There was a brouhaha about this in 2015, when it was discovered that the A-level music syllabus covered 63 composers, all of them despicably male. Clara’s name was held up as the greatest omission.

Now Mrs Schumann herself, one of the best pianists of her time, didn’t consider her compositions to be significant. They were mostly little nothings she knocked off for her own recitals, as was a common practice then. Essentially Clara wasn’t even a minor composer – she wasn’t a composer at all.

And yes, perhaps in the nineteenth century there existed some prejudice against professional women, although that didn’t diminish Mrs Schumann’s success in something she really was good at, performance. Yet, at a wild guess, women’s rights were even a smaller priority in the twelfth century, when the sublime composer Hildegard von Bingen plied her art unimpeded.

Hildegard’s works survive to this day not because she was a woman composer, but because she was a great composer. Which Clara wasn’t, and neither was Fanny, as her hundreds of known works demonstrate vividly to anyone whose ears aren’t blocked by ideological plugs.

This category demonstrably doesn’t include the BBC and the Arts and Humanities Research Council, who have embarked on a widely publicised search for ‘lost’ female composers.

They have their work cut out, for, according to the BBC, there are at least 6,000 of those lost sheep, waiting to be found for the delectation of music lovers who’ve had their fill of MCPs like Bach and Beethoven. The suggested number is nothing short of staggering. Let me spell it out for you: SIX THOUSAND.

Now, at the risk of sounding immodest, I know music rather well. My wife, a concert pianist, knows it much better. This morning we put the 6,000 number to the test by compiling our own list of male composers, ranging from sub-minor to minor to major to super-major.

Admittedly, we only spent half an hour on this exercise and, had we spent the whole day and used some reference literature, we could probably have done better. As it was, we barely got to a hundred, scraping the bottom of the barrel, where some 18th century Russian liturgical composers reside next to the lesser known Dutch and English polyphonists of the Elizabethan era (or whatever it was called in Holland).

Now it’s fair to assume that – due to discrimination only! – male composers must have outnumbered female ones at least 100 to one throughout history. Hence, accepting on faith the 6,000 figure put forth by the BBC, there must be more than 600,000 shamefully masculine composers languishing in the dark dungeons of history, waiting to come out and see the blinding light of fame.

I hope you realise that we’re no longer talking just about ignorance, stupidity and tastelessness. The toxic ideology of feminism has poisoned the brains of our culture vultures, rendering them certifiably mad.

Edwina Wolstencroft, BBC Radio 3’s editor, confirmed this clinical diagnosis when announcing plans to broadcast works by female composers, emphatically including Fanny Mendelssohn. I hope, said Miss Wolstencroft that “the live broadcast contributes towards Fanny’s recognition as a musical genius.”

Right. Fanny is ‘a musical genius’. So what term shall we use to describe those MCPs Bach, Beethoven, Mozart and Schubert? Since the verbal scale of human artistic attainment doesn’t really go higher than genius, we can only assume one of three things.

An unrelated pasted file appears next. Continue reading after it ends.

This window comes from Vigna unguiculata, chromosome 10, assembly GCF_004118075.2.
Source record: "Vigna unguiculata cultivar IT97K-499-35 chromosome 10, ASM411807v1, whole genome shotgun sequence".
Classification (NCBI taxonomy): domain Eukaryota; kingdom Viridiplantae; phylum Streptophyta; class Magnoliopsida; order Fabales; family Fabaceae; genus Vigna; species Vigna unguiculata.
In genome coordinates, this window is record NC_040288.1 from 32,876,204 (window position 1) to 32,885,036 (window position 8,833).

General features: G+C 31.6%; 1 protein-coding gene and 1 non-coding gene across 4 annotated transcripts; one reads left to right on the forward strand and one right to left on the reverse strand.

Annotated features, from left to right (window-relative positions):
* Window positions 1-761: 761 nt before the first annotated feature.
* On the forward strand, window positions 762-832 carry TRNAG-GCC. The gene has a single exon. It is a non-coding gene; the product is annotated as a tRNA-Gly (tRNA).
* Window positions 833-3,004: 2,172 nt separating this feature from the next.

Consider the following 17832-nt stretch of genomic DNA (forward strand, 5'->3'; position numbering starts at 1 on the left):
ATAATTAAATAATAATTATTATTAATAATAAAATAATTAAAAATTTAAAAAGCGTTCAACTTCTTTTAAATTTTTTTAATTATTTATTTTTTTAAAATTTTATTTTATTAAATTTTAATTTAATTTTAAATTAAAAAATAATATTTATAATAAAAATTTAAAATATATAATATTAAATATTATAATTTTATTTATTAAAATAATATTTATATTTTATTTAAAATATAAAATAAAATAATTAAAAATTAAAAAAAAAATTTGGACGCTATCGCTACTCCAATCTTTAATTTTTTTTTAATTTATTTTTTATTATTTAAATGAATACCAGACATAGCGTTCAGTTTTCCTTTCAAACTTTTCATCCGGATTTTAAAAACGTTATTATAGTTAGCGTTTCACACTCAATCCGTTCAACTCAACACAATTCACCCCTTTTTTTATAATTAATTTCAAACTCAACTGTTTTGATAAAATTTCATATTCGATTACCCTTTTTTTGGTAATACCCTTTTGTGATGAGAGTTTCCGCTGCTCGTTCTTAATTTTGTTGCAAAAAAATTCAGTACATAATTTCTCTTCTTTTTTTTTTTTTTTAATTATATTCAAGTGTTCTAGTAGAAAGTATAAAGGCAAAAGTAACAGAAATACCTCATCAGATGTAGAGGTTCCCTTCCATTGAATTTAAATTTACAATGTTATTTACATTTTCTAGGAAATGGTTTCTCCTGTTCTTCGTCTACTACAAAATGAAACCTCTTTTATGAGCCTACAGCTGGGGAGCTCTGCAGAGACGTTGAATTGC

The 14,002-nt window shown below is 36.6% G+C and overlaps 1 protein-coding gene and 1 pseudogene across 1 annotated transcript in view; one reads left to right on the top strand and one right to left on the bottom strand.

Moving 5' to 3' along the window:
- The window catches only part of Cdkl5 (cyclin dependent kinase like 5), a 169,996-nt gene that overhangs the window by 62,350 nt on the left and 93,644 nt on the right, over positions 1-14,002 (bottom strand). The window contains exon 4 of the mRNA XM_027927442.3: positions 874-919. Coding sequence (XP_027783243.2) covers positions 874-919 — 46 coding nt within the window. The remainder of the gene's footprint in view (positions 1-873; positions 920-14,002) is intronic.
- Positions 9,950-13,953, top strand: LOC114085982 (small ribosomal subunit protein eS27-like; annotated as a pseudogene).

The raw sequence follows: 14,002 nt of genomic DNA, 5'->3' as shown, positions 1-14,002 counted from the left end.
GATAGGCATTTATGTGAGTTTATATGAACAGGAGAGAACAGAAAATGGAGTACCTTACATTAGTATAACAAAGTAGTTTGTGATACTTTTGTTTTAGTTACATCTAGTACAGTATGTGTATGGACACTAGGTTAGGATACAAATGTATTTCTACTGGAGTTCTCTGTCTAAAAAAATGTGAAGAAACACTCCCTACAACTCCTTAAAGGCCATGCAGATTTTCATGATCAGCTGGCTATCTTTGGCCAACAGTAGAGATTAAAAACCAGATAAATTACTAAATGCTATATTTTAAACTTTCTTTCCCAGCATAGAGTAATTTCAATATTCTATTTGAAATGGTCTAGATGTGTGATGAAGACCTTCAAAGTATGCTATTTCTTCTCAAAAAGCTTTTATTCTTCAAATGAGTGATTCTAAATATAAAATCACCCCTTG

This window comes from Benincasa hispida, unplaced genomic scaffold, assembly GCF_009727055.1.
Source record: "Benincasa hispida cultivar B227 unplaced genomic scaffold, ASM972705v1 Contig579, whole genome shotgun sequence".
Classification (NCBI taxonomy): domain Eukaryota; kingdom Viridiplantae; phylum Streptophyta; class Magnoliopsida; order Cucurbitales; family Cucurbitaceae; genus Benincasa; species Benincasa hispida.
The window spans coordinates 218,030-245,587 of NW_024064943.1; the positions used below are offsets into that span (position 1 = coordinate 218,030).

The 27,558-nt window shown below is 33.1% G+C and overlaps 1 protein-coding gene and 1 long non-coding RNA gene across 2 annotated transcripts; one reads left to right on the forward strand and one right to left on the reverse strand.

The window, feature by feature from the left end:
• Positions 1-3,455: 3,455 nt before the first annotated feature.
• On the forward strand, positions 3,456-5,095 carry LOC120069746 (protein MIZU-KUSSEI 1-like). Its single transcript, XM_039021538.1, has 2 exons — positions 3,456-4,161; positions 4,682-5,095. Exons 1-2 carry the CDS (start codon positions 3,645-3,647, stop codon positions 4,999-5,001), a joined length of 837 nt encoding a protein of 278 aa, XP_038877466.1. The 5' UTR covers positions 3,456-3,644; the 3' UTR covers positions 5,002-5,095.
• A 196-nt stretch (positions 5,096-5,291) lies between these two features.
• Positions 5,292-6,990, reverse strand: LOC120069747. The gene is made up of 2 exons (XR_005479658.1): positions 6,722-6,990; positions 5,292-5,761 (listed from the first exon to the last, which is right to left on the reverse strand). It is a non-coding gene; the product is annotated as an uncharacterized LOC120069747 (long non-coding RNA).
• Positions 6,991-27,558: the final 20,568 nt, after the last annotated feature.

Either those gentlemen were demigods, sitting at the right hand of Apollo atop the musical Olympus, or Miss Wolstencroft et al. genuinely believe that Fanny is every bit their equal, or this lot care not about music but ideology expressed through music.

Dismissing the first assumption as sheer paganism, we have to accept some combination of the second and third ones as the likely cause.

Then we realise what a subversive role the BBC and likeminded institutions play in our culture, of which music is the salient representation. They are the enemy within, cancerous cells gradually eating away at everything that’s healthy and genuine.

As such, they cause even a greater harm than pop excretions. At least no one seriously considers those as the acme of the human spirit. Although I wouldn’t be surprised if Miss Wolstencroft does.

When does it stop being funny?

I have a confession to make: I like puerile and even prurient humour, provided it’s funny.

Of course what’s funny to me may be offensive to you, tasteless to him and ought to be against the law to them. Fair enough.

But I’d rather a joke were puerile and even prurient than anodyne. Too many times have I been left feeling like a pariah in the company of clubbable gentlemen. One of them would tell a joke sounding as if he’d left the punch line out. All around me would be in stitches, while I’d be unable even to crack a polite smile.

Alternatively, I’d also feel like a pariah when, in a similar company, telling a joke I found hilarious and everyone else present felt like having me arrested.

Sometimes, when I’ve had a good night’s sleep, I can even come up with a decent one-liner myself. I recall some 30 years ago, when I had just moved from New York to London, talking about the race situation in America to the very embodiment of a clubbable gentleman (for the outlanders among you, ‘clubbable’ means fit for membership in a Pall Mall club, not someone you’d like to club, although the two may well go hand in hand).

Anyway, I remarked that most American blacks tend to be left-wing. “They are left-wing because they are black,” suggested my interlocutor. “It’s the other way around,” I replied. “They’re black because they’re left-wing.” (I’ll spare you some of my jokes that fall into the puerile and prurient category.)

This lengthy preamble is an attempt at self-justification. For I have another confession to make: I like Jimmy Carr, the comedian most of my friends find beyond the pale. Obscene, tasteless, foul-mouthed, is what they call him. All true. Yet, to me, also funny. Sometimes.

The other day he appeared on Desert Island Discs. For the outlanders among you, this is a radio interview show first broadcast in 1942. A guest is asked which eight recordings, one book and one luxury item he’d like to have as a castaway.